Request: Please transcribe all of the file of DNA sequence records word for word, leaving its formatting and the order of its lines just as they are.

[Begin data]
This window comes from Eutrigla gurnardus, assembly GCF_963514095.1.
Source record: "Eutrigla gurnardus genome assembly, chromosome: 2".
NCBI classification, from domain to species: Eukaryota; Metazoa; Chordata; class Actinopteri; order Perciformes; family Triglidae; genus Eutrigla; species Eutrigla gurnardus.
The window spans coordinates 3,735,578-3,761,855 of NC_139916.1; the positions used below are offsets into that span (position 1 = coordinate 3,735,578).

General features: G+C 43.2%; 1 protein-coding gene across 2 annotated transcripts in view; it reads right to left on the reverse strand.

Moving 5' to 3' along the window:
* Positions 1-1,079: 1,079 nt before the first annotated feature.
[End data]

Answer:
This window comes from Eutrigla gurnardus, assembly GCF_963514095.1.
Source record: "Eutrigla gurnardus genome assembly, chromosome: 2".
NCBI classification, from domain to species: Eukaryota; Metazoa; Chordata; class Actinopteri; order Perciformes; family Triglidae; genus Eutrigla; species Eutrigla gurnardus.
The window spans coordinates 3,735,578-3,761,855 of NC_139916.1; the positions used below are offsets into that span (position 1 = coordinate 3,735,578).

General features: G+C 43.2%; 1 protein-coding gene across 2 annotated transcripts in view; it reads right to left on the reverse strand.

Moving 5' to 3' along the window:
* Positions 1-1,079: 1,079 nt before the first annotated feature.